The responsible breeder will provide a packet of information regarding training, diet, and general care, with several resources for you to check out. Ask to see this before signing the contract.

Here is the most important question of all to ask yourself: Do I like this person? Is this breeder someone I want in my life for the lifetime of my dog? Because that is exactly what is going to happen. Rely on your instincts about this person, and follow them.

Be prepared to be inspected as closely as you just inspected the breeder. The more questions asked, and the more references required, often indicate the degree of dedication of the breeder to his or her dogs, and how much follow-up assistance you can expect.

It may take time, patience, and quite a few long-distance phone calls until you feel you have the right breeder lined up, but it is worth every moment and every penny to get that special dog. The results will be worth it.


Questions to ask breeders...

Were the puppies born on the premises? 

Are the sire and dam each at least two years old? 

May I see and visit with both parents?  If the sire is not owned by you, can you put me in contact with his owner?

Is the dam a family pet (meaning does she live in the house as part of the family)? 

At what age are puppies allowed to go to their homes?  (should be at least 7 weeks)

Have the puppies been introduced to children? To other animals? 

What is your philosophy on breeding in general and with respect to Rottweilers? Why did you breed this pair of dogs in particular? How did they fit into this philosophy?

How many of the dogs in the pedigree have you actually seen & put your hands on? Tell me everything you know about the sire and dam. (You want to know more than just what can be found on the pedigree.)

What titles (conformation &/or working) are in the pedigree? How far back? How many dogs? What titles/degrees are you currently working on?

Are the sire & dam OFA Certified? CERF tested? Cardiac Cleared? Do you have evidence? What about farther back in the pedigree?

What is the incidence of dysplasia, eye problems, ruptured ACL's, cancer, etc., in the pedigree? 

Were there any temperament problems in the ancestry of the puppies?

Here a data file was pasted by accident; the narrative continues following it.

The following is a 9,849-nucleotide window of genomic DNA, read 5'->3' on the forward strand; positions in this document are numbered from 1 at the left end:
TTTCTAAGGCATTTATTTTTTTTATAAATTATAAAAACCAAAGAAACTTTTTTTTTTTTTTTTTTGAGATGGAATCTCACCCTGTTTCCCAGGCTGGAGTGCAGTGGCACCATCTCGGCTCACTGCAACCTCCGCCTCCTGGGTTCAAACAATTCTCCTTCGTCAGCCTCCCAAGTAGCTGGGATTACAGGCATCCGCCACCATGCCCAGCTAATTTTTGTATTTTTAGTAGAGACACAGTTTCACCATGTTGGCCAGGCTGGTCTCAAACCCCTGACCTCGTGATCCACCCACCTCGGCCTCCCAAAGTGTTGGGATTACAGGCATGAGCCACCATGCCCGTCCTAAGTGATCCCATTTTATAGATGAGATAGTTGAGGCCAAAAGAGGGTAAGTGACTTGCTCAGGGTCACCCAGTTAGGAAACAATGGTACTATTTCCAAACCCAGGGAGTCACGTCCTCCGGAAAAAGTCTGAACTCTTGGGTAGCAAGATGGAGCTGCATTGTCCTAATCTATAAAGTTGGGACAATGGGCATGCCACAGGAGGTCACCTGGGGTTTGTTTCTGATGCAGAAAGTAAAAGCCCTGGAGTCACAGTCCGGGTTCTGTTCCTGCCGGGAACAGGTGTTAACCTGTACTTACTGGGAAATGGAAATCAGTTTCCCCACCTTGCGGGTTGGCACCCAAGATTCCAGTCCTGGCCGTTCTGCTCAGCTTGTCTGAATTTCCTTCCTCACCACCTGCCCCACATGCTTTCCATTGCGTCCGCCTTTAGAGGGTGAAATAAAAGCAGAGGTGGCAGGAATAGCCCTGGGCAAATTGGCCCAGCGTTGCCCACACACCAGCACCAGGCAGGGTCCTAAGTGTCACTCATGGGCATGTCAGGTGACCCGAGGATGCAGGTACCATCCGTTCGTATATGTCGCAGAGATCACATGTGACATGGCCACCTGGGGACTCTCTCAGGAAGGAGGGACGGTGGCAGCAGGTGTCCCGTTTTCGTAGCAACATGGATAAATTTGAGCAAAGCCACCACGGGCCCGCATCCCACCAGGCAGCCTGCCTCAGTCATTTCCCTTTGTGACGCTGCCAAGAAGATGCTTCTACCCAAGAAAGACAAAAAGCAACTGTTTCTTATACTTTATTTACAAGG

What are the sire's/dam's worst/best fault/trait? 

How much time do you spend on planning the litter & rearing the pups? 

Do you temperament test? What test do you use? How do you evaluate? (Ask to see the results. Have the breeder explain them. If they can't, what good is the test to them?)

Do you offer a Health/Temperament guarantee on your puppies? What is it? If I have a problem, will I have to return my puppy?

Do you require a spay/neuter agreement on companion-quality puppies? (This is Good) 

Are you able & willing to answer my questions for the life of the dog? 

Can you/will you answer my special medical, food & training questions? Will you tell me when you don't know a answer? Do you have access to resources when the questions stretch beyond your knowledge?

Will you supply at least a 4 generation pedigree, the puppy's health record & instructions on how to properly take care of my new dog?

What clubs are you active in? 

What references can you give me of previous purchasers? 



A Responsible Breeder... 

- is eager to share detailed breed information

- believes there are no "stupid" questions

- grabs every opportunity to educate

- explains total breed care

- supplies shot records, pedigrees, care information

- explains genetic defects in the breed

- is willing to let you see the sire & dam

- questions the buyers ability to care for the dog

- offers guarantees

- talks about training and development

- cares about each and every pup

- maintains sanitary, clean quarters for the dogs 

- tests all breeding stock



Frequently asked questions...


What does AKC mean?   *Note...can be applied to CKC as well...